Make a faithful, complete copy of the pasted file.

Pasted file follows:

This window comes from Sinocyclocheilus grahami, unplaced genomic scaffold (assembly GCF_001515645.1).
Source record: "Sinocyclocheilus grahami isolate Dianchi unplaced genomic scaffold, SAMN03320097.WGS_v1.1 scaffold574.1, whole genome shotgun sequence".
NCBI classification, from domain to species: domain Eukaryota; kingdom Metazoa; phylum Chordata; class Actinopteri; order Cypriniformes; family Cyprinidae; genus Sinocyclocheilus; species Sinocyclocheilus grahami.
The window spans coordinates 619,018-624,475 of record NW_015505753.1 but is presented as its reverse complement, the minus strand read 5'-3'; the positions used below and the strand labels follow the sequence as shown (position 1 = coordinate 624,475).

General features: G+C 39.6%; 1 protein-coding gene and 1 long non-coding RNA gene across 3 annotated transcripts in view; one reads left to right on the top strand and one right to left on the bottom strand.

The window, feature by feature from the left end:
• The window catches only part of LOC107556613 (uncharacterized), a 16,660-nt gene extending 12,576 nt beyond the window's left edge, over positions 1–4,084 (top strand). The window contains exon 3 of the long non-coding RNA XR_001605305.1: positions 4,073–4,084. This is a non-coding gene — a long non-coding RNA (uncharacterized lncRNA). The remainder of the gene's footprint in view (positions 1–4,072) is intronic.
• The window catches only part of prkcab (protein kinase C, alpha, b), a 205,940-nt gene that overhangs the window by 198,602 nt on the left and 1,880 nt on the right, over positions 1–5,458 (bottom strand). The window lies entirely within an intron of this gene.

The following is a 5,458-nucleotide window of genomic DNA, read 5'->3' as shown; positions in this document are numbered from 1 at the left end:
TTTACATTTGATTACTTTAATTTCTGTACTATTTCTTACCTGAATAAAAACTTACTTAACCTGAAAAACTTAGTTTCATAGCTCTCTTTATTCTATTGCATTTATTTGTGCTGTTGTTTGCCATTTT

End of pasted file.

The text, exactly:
This window comes from Sinocyclocheilus grahami, unplaced genomic scaffold (assembly GCF_001515645.1).
Source record: "Sinocyclocheilus grahami isolate Dianchi unplaced genomic scaffold, SAMN03320097.WGS_v1.1 scaffold574.1, whole genome shotgun sequence".
NCBI classification, from domain to species: domain Eukaryota; kingdom Metazoa; phylum Chordata; class Actinopteri; order Cypriniformes; family Cyprinidae; genus Sinocyclocheilus; species Sinocyclocheilus grahami.
The window spans coordinates 619,018-624,475 of record NW_015505753.1 but is presented as its reverse complement, the minus strand read 5'-3'; the positions used below and the strand labels follow the sequence as shown (position 1 = coordinate 624,475).

General features: G+C 39.6%; 1 protein-coding gene and 1 long non-coding RNA gene across 3 annotated transcripts in view; one reads left to right on the top strand and one right to left on the bottom strand.

The window, feature by feature from the left end:
• The window catches only part of LOC107556613 (uncharacterized), a 16,660-nt gene extending 12,576 nt beyond the window's left edge, over positions 1–4,084 (top strand). The window contains exon 3 of the long non-coding RNA XR_001605305.1: positions 4,073–4,084. This is a non-coding gene — a long non-coding RNA (uncharacterized lncRNA). The remainder of the gene's footprint in view (positions 1–4,072) is intronic.
• The window catches only part of prkcab (protein kinase C, alpha, b), a 205,940-nt gene that overhangs the window by 198,602 nt on the left and 1,880 nt on the right, over positions 1–5,458 (bottom strand). The window lies entirely within an intron of this gene.

The following is a 5,458-nucleotide window of genomic DNA, read 5'->3' as shown; positions in this document are numbered from 1 at the left end:
TTTACATTTGATTACTTTAATTTCTGTACTATTTCTTACCTGAATAAAAACTTACTTAACCTGAAAAACTTAGTTTCATAGCTCTCTTTATTCTATTGCATTTATTTGTGCTGTTGTTTGCCATTTT